The New Rep cast is brimming with talent and intelligence, and with the physical ability to carry off all sorts of high jinks and low comedy (except for poor Jeremiah Kissel, who soldiers on in the role of Orsino in spite of a broken leg and its requisite plaster cast and cane). Steven Barkhimer, who plays Feste the Jester in the red rubber nose and tramp finery of a sad-eyed clown of the Chaplin/Kelly ilk, is also assigned most of the lines and business of the eliminated character Fabian. Barkhimer plays and sings music he composed or arranged for this Twelfth Night, using a variety of instruments, and his score is exquisite: delicately alluding to each of the styles incorporated in the production, and tracing an emotional through line for each scene that includes it. Barkhimer's line readings, too, are imbued with musicality-- the quality most missed in the rest of this otherwise engaging production.
Kissel's Orsino opens the play lounging in a cinematic pose on an oriental heap of pillows wearing a Rudolph Valentino turban, indulging himself in poetic musing on the high fantastical nature of his love sickness. But instead of the rich and seductive voice that the actor employed as Jaques in last summer's ill-concieved "As You Like It" at Commonwealth Shakespeare, Kissel's reading of the deliciously languorous "If music be the food of love" is brisk, tight and grating-- possibly from the intensity of the character's romantic angst over Olivia, possibly because the actor's broken leg is so painful that it is all he can do to keep from screaming. Whether it is interpretation or compensation, Kissel's is an Orsino on edge, jagged and desperate. The object of his misplaced affections, too, is jumpy: Rachel Harker's elegant fashion sketch of a flapper Countess Olivia alternates vocally between a flat white voice and little swoops and shrieks, while all her expressiveness flows into her limbs. The poses Harker passes through are charming, and would serve well if the script were in Swahili and in need of illustrative translation. Or if this really were a Jazz Age silent movie version of Shakespeare's play. But the actress is working very hard to substitute for what the poets word's do easily.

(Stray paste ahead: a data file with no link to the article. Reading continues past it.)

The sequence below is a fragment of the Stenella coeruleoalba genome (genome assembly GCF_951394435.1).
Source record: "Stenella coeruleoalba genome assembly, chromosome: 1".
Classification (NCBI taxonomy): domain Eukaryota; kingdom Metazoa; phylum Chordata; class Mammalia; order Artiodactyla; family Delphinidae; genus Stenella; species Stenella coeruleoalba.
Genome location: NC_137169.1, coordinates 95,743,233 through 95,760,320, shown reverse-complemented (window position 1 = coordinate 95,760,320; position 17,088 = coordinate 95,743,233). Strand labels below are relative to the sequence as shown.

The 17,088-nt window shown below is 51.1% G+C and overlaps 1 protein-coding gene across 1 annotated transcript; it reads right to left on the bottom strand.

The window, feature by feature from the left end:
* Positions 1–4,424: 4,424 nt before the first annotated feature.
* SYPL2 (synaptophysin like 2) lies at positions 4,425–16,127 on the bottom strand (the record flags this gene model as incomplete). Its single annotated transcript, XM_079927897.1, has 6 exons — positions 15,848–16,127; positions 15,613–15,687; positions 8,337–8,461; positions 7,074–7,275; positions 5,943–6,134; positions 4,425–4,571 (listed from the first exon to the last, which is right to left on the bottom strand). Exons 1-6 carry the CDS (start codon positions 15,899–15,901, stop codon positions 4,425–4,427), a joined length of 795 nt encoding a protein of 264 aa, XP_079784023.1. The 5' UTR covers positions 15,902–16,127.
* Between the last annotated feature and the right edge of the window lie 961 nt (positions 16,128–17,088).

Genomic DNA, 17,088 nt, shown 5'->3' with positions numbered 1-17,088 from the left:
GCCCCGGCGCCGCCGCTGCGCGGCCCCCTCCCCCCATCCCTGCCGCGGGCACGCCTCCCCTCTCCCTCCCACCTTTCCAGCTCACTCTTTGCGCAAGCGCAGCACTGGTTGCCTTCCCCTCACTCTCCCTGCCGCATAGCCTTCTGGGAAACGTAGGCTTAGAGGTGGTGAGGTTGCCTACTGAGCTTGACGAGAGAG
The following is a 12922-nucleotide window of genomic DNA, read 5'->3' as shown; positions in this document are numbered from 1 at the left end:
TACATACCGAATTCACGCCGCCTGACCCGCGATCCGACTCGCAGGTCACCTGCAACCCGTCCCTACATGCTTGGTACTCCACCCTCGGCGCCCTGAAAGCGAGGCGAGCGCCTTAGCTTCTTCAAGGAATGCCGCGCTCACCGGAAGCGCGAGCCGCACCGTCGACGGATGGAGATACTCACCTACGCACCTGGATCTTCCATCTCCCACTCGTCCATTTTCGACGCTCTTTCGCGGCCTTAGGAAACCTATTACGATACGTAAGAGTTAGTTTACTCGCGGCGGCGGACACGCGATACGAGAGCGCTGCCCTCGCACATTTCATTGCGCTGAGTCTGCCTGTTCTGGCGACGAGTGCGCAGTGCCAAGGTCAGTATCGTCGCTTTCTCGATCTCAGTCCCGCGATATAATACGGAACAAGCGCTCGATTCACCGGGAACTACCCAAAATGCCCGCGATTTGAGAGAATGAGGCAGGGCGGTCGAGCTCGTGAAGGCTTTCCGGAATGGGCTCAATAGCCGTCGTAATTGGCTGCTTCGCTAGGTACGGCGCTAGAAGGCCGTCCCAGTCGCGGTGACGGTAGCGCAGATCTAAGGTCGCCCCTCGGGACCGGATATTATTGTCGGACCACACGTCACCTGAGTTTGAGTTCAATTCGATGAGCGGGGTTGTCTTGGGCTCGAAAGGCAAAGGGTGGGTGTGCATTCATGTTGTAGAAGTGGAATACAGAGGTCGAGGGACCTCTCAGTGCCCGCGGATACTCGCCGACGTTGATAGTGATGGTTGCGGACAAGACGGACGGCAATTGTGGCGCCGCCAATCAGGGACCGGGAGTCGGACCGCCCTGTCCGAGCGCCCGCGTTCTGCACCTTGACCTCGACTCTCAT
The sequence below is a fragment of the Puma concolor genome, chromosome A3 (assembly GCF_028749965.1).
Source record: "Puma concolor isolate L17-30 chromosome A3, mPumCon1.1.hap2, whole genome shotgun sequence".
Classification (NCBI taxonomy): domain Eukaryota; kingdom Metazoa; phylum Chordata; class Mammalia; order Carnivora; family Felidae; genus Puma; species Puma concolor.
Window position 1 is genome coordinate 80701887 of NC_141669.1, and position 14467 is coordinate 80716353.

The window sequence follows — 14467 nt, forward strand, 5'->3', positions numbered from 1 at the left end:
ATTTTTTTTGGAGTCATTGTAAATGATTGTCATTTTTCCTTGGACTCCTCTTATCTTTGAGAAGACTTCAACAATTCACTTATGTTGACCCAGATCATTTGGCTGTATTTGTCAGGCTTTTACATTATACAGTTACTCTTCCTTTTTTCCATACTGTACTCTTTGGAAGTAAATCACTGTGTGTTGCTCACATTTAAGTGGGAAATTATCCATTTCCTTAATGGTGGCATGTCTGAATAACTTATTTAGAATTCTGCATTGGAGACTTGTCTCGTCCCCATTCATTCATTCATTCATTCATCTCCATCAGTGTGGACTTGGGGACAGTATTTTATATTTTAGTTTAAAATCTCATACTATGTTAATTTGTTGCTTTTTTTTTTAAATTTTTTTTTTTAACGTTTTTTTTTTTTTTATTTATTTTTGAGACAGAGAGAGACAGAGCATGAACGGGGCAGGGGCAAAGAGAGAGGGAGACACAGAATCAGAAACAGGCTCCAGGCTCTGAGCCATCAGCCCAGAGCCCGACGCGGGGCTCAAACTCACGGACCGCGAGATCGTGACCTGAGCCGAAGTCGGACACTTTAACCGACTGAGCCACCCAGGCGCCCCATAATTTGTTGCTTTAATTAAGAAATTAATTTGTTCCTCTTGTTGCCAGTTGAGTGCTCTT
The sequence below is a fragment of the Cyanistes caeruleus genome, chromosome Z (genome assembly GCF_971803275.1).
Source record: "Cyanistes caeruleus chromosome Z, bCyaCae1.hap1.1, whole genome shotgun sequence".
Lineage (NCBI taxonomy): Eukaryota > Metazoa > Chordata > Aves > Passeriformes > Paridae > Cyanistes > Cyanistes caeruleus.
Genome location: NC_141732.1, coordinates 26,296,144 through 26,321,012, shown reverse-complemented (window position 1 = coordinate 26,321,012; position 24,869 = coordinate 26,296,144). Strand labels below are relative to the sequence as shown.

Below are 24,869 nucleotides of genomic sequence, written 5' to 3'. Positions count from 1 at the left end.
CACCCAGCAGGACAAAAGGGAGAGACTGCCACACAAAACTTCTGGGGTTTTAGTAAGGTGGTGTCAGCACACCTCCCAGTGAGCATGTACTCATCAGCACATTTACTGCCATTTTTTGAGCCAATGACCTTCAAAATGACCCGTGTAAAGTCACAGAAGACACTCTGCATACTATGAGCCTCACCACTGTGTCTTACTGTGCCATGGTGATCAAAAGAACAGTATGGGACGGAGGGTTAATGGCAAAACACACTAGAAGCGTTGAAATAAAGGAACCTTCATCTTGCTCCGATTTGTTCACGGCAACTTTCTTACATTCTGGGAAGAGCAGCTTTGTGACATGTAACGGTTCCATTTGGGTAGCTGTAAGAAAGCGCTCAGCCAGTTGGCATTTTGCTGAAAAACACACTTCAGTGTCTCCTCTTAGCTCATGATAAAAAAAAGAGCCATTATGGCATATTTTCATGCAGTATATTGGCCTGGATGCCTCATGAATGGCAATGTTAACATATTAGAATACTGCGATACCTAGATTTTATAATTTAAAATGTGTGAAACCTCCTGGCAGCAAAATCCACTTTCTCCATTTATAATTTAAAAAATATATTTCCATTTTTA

Rose Liberace's Viola, on the other hand, is contained and subtle, and based on the assumption that the audience will understand what the character is saying. A lifted eyebrow, a quick intake of breath, a swift small gesture quickly aborted, convey worlds of inner turmoil. She looks believably boyish in masculine wig and yachting cap, white trousers and blue blazer. But many of Liberace's line readings are over diffident, as if puzzling her way through the perils of shipwreck had dampened her spirits, and as if Viola's masculine disguise would be most effective if least noticed. Sometimes Liberace's voice is so subdued that I had trouble hearing her from a twenty foot distance.
Richard McElvaine provides a sturdy sympathetic Captain, in splendid contrast to the actor's doubled Malvolio, a tight, twitty curlicue of a power mad prig. I would class his performance of the role as one of the great Malvolios, except that McElvaine too buys into the Jazz notion and riffs on his lines with a vocal tic that, while amusing in itself, spoils the rhythm of repartee in some of his scenes. The rest of the comic crew carry this Jazz improvisation to extremes, incorporating Borsch Belt intonations and Burlesque grossnesses that even groundlings might find a bit much. I thought that Ken Baltin got away with the liberties he took with his own speeches-- I laughed a lot-- but that all the muggery with the audience did hamper his Sir Toby's relationship to the others on stage with him. I got a sense of the low comic actors' delight in each other's skills, which was wonderful. (Part of what I felt was missing from the "Upstairs" characterizations was a sense of their delight in their skills as language users, as aristocrats for whom poetry was the fashion in feeling.) But I got no sense of Olivia's "household". I found it hard to believe that a status conscious socialite like this Olivia would employ such a vulgar Maria as Dorothy Brodesser's in the very public position of gentlewoman/confidant. And Doug Lockwood's long legged pratfalls did not compensate for a lackluster delivery of Sir Andrew Aguecheek's brilliantly foolish lines.
All comes together in the end, however, when Orsino's hard edge tightens the tension of the questionable couplings and the company's inclination to play between the lines becomes an advantage-- adding weight and shading to Shakespeare's precipitous resolution. For once, Malvolio's parting threat to "be revenged on the whole pack of you!" is perfectly in key.